Bullet Journal Update

Posted on Feb 7, 2014 in Blather | 22 comments

Remember back around New Year’s when I was all, Whoa, check out this genius bullet journal idea, and you were all, whoa, that looks amazing?

Well, I’ve been using mine daily for over a month, and an exchange with some folks on Twitter today reminded me that I’ve been meaning to blog about it for a while.

Bullet journal on desk

The most important thing I have to say about the bullet journal is that I use it. Unlike pretty much every other productivity system I’ve tried, and I’ve tried a lot.

Because I was fairly confident I wouldn’t stick with it, I decided not to go out and buy a new journal and fancy pen. Instead, I picked up one of several nearly empty journals I’ve collected over the years. I clipped off the handful of used pages, and got going. This book doesn’t have gridded pages, and though I think I’d like my next bullet journal to have that feature, I don’t mind using unlined pages. Also, around the time I started the journal I came across an old, cheap fountain pen and some ink, so I’ve been using that. It feels very special.

So, how do I use it?

Well, I use it pretty much as directed.

to-do lists

I manage my to-do lists in it, every single day, and I keep a master monthly list. You can see some little arrows that push an unfinished item to the following day. I do that all the time. It’s not like the bullet journal has made me do more stuff, after all, it just holds the lists of all the stuff I have to do.

travel planning in bullet journal

I’m using it to collect all the info and notes I have related to travel. For example, it’s going to be a pain in the ass to get to Craftcation. I’m super excited about that conference (are you going? you should go), but it involves a flight, a bus and a train to get to. I’ll have all my documents printed out and with me while I schlep Mighty Ugly materials from one vehicle to the next, but I’ve also listed all the info and connection times in my bullet journal as a backup, because I’ve come to know that this journal will always be with me. Also, I like occasionally using my red marker in it.

doodles

And I’ve been doodling in it. One of the things I’m really loving about #YearOfMaking (more on that in another post, soon) is that I’ve been doodling more (or, really, at all). The way a bullet journal is organized allows for all these different uses, which, to be perfectly honest, makes my heart sing. One book FOR ALL THE THINGS.

I know a fair number of you were as jacked up about this idea last month as I was. Have you made a bullet journal? Are you still using it?

If the idea is new to you, fire away with questions. This book has changed my life. For real.

  • Beverly Army

    I have had the same experience. The bullet journal WORKS for me. I adore it so, so much!

  • Lindsey

    This completely fascinates me. I write to do lists all the time, but end up with a desk like the one in the video.. covered in papers. This fascinates me so much I think I may go buy a new journal today and start it. Here’s hoping it helps me stay neater if not more productive! :)

  • Kimberly Hirsh

    I happened to have a mostly empty journal in exactly the right size for this, so I am trying it out. I tend to keep this kind of thing online but it’s not working for me. So it’s time to try analog.

  • http://www.ihanna.nu iHanna

    I love the idea and the bullet journal site! Not sure if I need another journal project though… :) but the task lists are great! Hmm…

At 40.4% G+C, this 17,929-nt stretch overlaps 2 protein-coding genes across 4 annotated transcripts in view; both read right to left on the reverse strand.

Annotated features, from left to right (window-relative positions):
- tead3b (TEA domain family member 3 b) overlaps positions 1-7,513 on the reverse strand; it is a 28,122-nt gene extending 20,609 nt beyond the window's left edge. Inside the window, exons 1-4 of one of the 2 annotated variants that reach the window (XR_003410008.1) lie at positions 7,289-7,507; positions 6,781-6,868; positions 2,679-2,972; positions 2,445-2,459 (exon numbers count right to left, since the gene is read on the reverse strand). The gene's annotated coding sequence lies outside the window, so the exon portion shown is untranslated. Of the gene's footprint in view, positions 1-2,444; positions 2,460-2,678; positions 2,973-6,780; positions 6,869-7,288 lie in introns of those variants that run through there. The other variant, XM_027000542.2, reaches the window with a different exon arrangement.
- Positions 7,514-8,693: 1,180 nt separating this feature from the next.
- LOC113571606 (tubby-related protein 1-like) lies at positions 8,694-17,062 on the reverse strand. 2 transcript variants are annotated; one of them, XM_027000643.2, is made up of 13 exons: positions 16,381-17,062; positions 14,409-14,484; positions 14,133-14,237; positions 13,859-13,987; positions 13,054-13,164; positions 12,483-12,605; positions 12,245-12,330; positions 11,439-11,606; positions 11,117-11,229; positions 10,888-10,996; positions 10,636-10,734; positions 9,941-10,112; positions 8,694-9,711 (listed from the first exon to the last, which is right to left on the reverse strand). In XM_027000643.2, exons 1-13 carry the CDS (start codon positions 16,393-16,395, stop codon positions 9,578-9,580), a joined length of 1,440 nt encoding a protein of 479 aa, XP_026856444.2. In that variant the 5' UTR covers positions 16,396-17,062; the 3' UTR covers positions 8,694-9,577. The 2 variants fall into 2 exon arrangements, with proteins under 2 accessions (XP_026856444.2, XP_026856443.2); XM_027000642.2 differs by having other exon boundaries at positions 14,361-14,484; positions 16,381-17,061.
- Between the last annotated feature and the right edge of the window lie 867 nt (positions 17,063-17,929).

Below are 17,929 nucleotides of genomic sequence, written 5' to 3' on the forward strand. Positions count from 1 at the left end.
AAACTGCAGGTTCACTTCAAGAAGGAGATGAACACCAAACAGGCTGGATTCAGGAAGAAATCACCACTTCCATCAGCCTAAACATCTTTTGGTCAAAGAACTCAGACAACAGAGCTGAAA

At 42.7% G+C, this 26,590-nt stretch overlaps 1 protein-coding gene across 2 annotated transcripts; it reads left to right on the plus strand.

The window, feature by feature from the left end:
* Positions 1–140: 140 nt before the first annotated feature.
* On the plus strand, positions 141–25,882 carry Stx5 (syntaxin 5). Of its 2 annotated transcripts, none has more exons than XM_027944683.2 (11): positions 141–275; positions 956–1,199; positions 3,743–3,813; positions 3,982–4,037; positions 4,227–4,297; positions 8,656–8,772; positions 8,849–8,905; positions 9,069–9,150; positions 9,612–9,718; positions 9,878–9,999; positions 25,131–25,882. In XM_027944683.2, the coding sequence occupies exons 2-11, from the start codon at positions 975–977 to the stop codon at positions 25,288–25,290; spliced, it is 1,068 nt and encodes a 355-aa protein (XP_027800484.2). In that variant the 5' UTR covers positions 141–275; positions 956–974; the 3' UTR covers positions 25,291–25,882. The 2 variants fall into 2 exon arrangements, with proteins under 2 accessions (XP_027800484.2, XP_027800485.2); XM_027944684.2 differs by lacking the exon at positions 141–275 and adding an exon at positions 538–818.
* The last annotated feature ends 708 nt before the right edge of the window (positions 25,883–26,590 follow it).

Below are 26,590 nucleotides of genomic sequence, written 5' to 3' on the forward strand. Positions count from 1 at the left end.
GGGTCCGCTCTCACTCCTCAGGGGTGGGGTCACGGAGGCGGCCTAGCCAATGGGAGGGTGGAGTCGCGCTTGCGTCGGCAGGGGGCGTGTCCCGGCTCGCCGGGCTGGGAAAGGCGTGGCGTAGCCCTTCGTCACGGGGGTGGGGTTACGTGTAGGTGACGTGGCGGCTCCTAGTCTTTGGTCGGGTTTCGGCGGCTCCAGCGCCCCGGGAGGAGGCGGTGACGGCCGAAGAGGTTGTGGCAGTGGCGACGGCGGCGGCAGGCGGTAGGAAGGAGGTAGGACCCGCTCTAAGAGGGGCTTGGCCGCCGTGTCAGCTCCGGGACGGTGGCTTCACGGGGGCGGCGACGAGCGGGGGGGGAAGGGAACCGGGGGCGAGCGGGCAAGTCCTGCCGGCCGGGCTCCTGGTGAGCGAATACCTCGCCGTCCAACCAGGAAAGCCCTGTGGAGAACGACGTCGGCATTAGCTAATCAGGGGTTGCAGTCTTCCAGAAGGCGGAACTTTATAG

• Kimberly Hirsh

    I started doing “collections” wrong – I’ve got them mid-page rather than on their own spread. I think for now, I’m going to try just leaving them in the middle there, if they’re ones I’ve had on my mind for a while, and only move them to blank spreads when I start to notice several tasks in different places that together make a collection. Or if it’s a collection like Books to Read or something, of course.

  • Heather Ordover

    I have been blown away. If it hadn’t been for you and Beverly, I wouldn’t have seen this and I wouldn’t have tried it and I wouldn’t be the most productive and organized I’ve ever been in my life.
    I no longer feel guilt if I don’t finish a to-do list. It just moves on without pain or tsuris. Bless you guys for chatting it up. It’s almost embarrassing how simple it is and how nothing before it worked as well.
    Thank you!

  • http://www.kimwerker.com/ Kim Werker

    Collections is one aspect I’ve, for now, put aside. (Except I did start one, obviously, for books read and books I want to read.)

  • http://www.kimwerker.com/ Kim Werker

    Right. On. I, too, feel so much more on top of my life than I ever have. I hadn’t realized exactly how guilt-free the pushing of undone tasks is until you mentioned it just like that, and you’re right! It’s a judgment-free system, and I’m loving how much love there is for it!

  • Kimberly Hirsh

    I think I’m sort of conflating the notion of subtasks with the notion of collections.

  • http://www.kimwerker.com/ Kim Werker

    Whatever works for you, right?—
    Sent from Mailbox for iPhone

  • http://colorize.daisyw.net/ Daisy

    I love my bullet journal. It’s awesome. It’s the first time in my life I’ve had success at keeping myself organized. I think a good part of previous failed attempts was that besides the structure of the many systems/methods I tried not being a good fit, I also would have this reflexive surge of guilt/anxiety whenever I even thought about looking at my list/planner, and I’d avoid it, which kept me from using them even in a half-hearted, semi-effective way. This is completely not an issue with the bullet journal method. I just move the things I didn’t get done to the next day.